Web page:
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NoteTab Light is an immensely useful text editor whose main purpose is probably the construction of web pages, but it could be used for any purpose where formatted text wasn’t wanted.
It has many glossaries, called “Clip Books”, of items which can be inserted with a double click. These include all the common tags for html. Just highlight a word or word group, double click the required entry, and the tags are correctly entered around the highlighted text. And if there’s a complex tag that you want for your own work, such as a reference to a particular bookmark, or a span of differently coloured text, you can add that to a list as well. Detailed instructions for making clips, including very complex ones with dialogue boxes and multiple choices, are given.
Ask Notetab to insert an image reference into your html and it enters width and height without your intervention, as well as prompting you for alt text.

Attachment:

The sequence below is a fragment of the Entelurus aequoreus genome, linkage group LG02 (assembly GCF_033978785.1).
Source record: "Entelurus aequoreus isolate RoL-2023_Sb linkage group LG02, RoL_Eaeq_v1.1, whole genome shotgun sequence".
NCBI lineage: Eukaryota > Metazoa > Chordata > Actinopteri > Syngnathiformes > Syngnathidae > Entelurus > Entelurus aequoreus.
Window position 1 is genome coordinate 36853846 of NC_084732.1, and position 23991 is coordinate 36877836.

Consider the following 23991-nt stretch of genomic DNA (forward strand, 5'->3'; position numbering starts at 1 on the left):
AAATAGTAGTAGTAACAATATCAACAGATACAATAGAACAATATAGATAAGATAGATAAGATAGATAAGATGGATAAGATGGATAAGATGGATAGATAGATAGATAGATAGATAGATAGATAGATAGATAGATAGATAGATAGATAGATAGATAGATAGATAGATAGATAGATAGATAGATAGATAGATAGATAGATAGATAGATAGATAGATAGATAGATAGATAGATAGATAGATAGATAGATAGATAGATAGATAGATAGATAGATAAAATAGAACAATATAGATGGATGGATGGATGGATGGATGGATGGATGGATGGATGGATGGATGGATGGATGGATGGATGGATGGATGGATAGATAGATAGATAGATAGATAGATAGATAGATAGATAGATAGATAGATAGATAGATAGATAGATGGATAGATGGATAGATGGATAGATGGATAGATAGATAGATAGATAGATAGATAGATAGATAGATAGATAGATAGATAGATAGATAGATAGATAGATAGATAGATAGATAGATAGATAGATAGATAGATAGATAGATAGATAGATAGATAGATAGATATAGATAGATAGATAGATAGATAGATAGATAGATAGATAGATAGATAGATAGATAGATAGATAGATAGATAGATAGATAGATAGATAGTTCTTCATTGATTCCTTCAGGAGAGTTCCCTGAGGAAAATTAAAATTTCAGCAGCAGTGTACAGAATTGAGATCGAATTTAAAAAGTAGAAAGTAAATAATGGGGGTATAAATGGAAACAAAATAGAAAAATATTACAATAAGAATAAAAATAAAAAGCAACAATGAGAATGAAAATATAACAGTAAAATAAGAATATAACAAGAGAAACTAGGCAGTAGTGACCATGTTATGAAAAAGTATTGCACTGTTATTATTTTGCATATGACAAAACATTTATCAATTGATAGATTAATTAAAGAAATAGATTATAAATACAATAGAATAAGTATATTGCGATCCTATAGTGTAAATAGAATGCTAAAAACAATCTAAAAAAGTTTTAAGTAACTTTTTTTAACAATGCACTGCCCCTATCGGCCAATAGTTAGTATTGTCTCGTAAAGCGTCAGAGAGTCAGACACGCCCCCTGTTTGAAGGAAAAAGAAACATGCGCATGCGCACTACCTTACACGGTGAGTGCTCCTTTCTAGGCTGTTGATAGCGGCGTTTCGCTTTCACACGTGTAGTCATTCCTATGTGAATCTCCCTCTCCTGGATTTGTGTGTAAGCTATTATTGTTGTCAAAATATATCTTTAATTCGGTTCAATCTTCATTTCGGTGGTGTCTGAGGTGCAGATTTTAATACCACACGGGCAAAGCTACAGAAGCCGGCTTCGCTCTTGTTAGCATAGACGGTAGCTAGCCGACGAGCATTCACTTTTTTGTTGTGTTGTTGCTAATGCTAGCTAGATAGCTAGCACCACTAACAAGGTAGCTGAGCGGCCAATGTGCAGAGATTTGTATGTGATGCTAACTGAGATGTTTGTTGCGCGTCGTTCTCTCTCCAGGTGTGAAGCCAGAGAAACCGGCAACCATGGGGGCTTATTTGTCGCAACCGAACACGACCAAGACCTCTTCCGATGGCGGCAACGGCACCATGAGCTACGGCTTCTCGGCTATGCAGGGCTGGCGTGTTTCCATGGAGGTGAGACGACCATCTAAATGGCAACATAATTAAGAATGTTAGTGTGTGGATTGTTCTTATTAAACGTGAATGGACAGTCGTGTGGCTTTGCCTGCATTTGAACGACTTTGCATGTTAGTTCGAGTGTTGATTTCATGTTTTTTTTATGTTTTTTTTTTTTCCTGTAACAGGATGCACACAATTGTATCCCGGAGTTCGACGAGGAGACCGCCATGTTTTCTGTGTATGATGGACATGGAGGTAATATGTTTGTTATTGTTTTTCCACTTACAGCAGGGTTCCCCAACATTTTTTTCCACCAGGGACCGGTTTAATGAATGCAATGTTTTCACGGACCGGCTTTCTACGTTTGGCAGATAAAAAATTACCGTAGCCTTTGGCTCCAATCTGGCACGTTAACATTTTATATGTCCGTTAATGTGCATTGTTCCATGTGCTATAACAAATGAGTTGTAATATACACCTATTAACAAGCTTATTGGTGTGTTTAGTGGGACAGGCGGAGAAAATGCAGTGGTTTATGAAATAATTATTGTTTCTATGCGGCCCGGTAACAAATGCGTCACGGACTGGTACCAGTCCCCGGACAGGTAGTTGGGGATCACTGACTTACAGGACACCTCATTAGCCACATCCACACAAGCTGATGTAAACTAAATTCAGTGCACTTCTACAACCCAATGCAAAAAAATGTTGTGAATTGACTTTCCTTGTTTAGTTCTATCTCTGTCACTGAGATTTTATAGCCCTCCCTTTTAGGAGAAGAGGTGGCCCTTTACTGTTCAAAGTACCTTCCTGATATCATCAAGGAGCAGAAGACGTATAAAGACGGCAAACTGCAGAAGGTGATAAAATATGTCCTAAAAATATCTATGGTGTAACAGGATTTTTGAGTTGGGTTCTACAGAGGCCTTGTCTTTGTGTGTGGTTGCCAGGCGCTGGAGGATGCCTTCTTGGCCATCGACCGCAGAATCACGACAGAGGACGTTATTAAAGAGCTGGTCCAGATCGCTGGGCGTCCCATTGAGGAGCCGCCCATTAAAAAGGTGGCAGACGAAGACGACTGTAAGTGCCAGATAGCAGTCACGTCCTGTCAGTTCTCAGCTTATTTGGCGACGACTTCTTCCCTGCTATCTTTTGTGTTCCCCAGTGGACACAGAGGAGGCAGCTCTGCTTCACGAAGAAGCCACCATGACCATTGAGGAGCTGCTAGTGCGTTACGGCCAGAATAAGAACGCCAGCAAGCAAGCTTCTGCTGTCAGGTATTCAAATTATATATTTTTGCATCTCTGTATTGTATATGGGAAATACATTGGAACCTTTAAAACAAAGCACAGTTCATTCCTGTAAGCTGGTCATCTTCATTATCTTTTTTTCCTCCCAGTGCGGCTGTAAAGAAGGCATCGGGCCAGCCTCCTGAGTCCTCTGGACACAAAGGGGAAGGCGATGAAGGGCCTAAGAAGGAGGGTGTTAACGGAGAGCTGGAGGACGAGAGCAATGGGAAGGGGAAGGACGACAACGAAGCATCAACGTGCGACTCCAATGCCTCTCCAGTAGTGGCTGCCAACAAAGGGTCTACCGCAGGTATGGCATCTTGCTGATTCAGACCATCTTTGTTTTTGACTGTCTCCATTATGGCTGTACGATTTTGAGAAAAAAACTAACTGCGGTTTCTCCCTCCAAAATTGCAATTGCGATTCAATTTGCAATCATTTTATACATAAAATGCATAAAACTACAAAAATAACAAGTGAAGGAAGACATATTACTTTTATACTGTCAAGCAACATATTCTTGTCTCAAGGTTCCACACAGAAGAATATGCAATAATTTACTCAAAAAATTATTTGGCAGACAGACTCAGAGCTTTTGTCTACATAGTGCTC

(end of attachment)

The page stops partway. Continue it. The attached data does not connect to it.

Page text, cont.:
The Help menu includes a comprehensive glossary of computer jargon. Click on a word or acronym in the list and the meaning appears in the program’s main window. The explanations are clear and easy to understand.
NoteTab has search and replace, drag and drop, word count and word frequency monitors, and a “Quick List” of all the documents you’ve been working on, so that you can easily move back and forth between two or more documents to insert links or copy text. Unlike NotePad, NoteTab doesn’t run out of puff because your html document is too long. Because you can turn off “Multiple Instances”, you can go back and forth between the face and coding of an html page without danger of finding that you’ve been editing two copies of the same page. Again unlike NotePad, NoteTab remembers where your insertion point was bobbing when you last closed the document, so there’s no need to scroll down to find the place where you were working.
Importantly, it does not, as some of the big web page editors have on occasion, make arbitrary and ruinous changes, such as pulling an essential script out of the head and putting it into the body. It’s the ideal editor for stationery.
There’s a pro version of NoteTab, which includes spell checking and a thesaurus. After using the Light version for over a year, I registered and am very happy with the Pro version.
To get a copy of this extremely useful software, go to this site.
Questions or comments? I’d love to hear from you. My email address is here.